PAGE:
We continue to be intrigued by several aspects of viral infection of the humanplacenta, including mechanism of infection, selectivity of infection, persistence or reemergence of infection, and outcome of infection. This last aspect is a particular challenge as infection with the same virus in different individuals, independent of viral load, can be associated with no effect, or fetal loss, malformation or growth abnormalities. Based on existing data about human infection with Cytomegalovirus, Rubella, and Parvovirus we assert that placental and viral factors, as well as maternal immunity affect the overall outcome of viral infection during pregnancy. Our experimental model uses Lymphocyticchoriomeningitis virus (LCMV) infection in C57BL/6 mice. Preliminary data in this model suggests that the systemic immuneresponse to LCMV, including generation of an antigen-specific memory T-cell pool during pregnancy is not different than in a non-pregnant state. However, pregnant animals, although able to clear the virus from the systemic circulation and several tissues, were not able to clear virus from the placenta before delivery and experienced a high rate of abortion. Some fetuses, completing gestation and isolated just before birth from mothers who were infected but cleared virus, also were negative for virus. This was true despite continued infection of their placentas. Infection of the placenta with LCMV is poorly understood mechanistically. Moreover, the immuneresponse to LCMV at the maternal-fetal interface has not been well characterized with the existing technology. However, both cellular infection and immune response have been extensively studied in lymphoid tissues and peripheral blood, and these studies will guide our experimental approach. Our hypothesis is that there is special tropism forLCMV in the placenta, and that this contributes significantly to the apparent difference in placental and systemic immune responses to LCMV. This application proposes development and use of new reagents and systems and immuno-histochemistry to i) delineate the local T cell response to LCMV infection of the placenta ii) determine the cellular and molecular consequences of LCMV infection at maternal-fetal interface and iii) investigate a novelplacenta!mechanism supporting high viral load after systemic infection The results will lead to a better understanding of antigen specific T cell immunityat this site and may guide development of future treatment and vaccines against agents causing persistent infectionof the placenta.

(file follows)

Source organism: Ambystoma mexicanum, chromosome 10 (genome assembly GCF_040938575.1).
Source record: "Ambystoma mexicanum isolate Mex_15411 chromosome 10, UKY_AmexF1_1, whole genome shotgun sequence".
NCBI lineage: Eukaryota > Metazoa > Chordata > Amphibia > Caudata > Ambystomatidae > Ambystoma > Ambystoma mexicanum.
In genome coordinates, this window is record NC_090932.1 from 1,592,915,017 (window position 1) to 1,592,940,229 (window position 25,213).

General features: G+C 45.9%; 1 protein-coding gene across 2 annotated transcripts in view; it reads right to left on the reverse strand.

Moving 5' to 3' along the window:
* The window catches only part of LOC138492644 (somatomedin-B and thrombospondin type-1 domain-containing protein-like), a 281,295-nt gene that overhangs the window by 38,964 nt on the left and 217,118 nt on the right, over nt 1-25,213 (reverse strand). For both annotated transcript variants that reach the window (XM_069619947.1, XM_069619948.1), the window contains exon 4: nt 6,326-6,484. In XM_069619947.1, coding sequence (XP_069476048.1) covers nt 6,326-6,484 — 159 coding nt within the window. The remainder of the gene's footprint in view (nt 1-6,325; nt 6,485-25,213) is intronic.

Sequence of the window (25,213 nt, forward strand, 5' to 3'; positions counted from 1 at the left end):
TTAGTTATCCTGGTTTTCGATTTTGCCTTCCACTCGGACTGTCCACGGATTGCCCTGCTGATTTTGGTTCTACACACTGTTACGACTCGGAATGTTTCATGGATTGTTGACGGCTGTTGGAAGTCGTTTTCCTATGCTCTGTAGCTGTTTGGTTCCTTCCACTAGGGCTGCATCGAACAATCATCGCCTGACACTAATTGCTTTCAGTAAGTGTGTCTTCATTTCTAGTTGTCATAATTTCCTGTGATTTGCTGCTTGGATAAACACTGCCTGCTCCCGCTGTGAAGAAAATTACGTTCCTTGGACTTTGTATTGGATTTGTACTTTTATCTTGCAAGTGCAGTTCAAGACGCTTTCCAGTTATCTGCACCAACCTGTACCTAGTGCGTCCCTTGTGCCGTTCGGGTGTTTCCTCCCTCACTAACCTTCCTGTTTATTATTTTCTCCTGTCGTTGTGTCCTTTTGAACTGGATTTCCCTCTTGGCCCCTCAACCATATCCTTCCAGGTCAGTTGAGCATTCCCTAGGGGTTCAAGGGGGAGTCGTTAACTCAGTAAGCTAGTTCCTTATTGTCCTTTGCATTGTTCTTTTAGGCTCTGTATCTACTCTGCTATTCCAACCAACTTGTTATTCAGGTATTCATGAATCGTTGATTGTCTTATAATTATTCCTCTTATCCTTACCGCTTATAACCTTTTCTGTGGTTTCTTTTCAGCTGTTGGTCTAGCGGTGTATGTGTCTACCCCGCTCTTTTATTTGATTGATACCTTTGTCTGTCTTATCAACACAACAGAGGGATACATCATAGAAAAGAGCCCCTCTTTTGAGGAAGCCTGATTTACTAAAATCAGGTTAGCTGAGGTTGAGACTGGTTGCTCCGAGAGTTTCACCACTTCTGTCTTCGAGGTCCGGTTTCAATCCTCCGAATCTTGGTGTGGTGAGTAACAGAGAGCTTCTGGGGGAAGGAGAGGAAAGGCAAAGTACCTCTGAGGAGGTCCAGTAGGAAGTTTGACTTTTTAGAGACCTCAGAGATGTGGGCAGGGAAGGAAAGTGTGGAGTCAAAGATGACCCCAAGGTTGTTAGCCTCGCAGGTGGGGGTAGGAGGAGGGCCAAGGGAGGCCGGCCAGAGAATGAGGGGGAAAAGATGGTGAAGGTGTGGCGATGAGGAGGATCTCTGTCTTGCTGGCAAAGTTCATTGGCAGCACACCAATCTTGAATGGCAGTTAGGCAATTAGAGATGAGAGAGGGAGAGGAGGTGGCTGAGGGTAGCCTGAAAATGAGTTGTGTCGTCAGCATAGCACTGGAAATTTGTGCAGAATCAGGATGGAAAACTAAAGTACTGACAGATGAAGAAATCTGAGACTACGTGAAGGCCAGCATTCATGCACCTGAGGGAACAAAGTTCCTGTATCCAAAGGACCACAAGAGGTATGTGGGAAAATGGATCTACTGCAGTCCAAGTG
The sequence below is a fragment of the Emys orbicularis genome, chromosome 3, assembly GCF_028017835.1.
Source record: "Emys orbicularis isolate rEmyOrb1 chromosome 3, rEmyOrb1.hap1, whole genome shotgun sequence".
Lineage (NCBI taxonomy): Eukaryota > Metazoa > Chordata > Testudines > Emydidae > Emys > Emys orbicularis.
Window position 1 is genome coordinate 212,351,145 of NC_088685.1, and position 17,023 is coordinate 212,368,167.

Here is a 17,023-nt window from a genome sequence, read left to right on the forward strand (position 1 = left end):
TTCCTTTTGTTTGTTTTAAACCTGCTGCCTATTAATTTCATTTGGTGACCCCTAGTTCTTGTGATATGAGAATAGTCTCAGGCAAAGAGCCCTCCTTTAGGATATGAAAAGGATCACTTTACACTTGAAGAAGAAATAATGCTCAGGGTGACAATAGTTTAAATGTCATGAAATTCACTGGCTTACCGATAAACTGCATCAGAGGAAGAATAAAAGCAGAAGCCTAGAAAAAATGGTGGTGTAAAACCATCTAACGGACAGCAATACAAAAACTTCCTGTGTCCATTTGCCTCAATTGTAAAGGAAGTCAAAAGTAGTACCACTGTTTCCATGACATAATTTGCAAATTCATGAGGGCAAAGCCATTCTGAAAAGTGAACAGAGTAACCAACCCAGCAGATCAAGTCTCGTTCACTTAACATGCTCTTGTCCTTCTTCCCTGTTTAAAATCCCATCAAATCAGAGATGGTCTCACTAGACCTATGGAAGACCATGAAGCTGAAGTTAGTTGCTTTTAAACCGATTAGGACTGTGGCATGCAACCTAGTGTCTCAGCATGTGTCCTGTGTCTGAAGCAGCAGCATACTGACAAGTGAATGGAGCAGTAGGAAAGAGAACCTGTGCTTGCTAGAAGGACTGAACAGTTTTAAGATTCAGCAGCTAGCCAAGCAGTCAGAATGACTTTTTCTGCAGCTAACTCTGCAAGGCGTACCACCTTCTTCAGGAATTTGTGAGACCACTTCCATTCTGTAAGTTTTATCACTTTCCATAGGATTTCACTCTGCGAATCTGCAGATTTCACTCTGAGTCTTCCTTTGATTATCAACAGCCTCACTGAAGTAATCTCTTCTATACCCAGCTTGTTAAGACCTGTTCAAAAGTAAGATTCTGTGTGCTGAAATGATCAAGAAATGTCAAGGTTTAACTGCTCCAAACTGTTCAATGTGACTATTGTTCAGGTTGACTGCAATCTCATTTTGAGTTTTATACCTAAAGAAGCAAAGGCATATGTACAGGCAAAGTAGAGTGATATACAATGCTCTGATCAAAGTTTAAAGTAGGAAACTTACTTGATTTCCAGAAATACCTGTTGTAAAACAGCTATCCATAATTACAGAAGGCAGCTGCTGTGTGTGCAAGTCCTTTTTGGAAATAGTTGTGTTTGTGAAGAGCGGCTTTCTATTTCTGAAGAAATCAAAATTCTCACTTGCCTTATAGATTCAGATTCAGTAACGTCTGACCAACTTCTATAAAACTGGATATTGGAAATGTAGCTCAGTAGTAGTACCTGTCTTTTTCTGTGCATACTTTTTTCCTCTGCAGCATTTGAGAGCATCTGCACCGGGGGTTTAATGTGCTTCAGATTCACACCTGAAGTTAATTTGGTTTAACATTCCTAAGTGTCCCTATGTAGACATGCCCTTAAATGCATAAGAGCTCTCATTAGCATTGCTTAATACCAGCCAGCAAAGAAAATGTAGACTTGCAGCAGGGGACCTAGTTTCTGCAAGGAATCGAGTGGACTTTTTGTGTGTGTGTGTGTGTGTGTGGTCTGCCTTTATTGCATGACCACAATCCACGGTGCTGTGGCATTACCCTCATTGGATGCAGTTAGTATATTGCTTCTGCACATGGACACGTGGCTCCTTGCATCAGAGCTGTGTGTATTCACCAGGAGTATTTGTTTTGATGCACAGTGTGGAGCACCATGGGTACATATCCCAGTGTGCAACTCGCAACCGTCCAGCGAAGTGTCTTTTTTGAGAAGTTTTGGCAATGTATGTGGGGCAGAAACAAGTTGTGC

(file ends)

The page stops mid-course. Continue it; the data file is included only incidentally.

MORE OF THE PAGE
National Institute of Health (NIH)
Eunice Kennedy Shriver National Institute of Child Health & Human Development (NICHD)
Research Project (R01)
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Pregnancy and Neonatology Study Section (PN)
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Ilekis, John V
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University of Vermont & St Agric College
Obstetrics & Gynecology
Schools of Medicine
United States
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Cipolla, Marilyn J; Houston, Emily M; Kraig, Richard P et al. (2011) Differential effects of low-dose endotoxin on the cerebral circulation during pregnancy. Reprod Sci 18:1211-21
Santhanakrishnan, M; Ray, K; Oppenheimer, K et al. (2008) Dynamic regulation of alpha-dystroglycan in mouse placenta. Placenta 29:932-6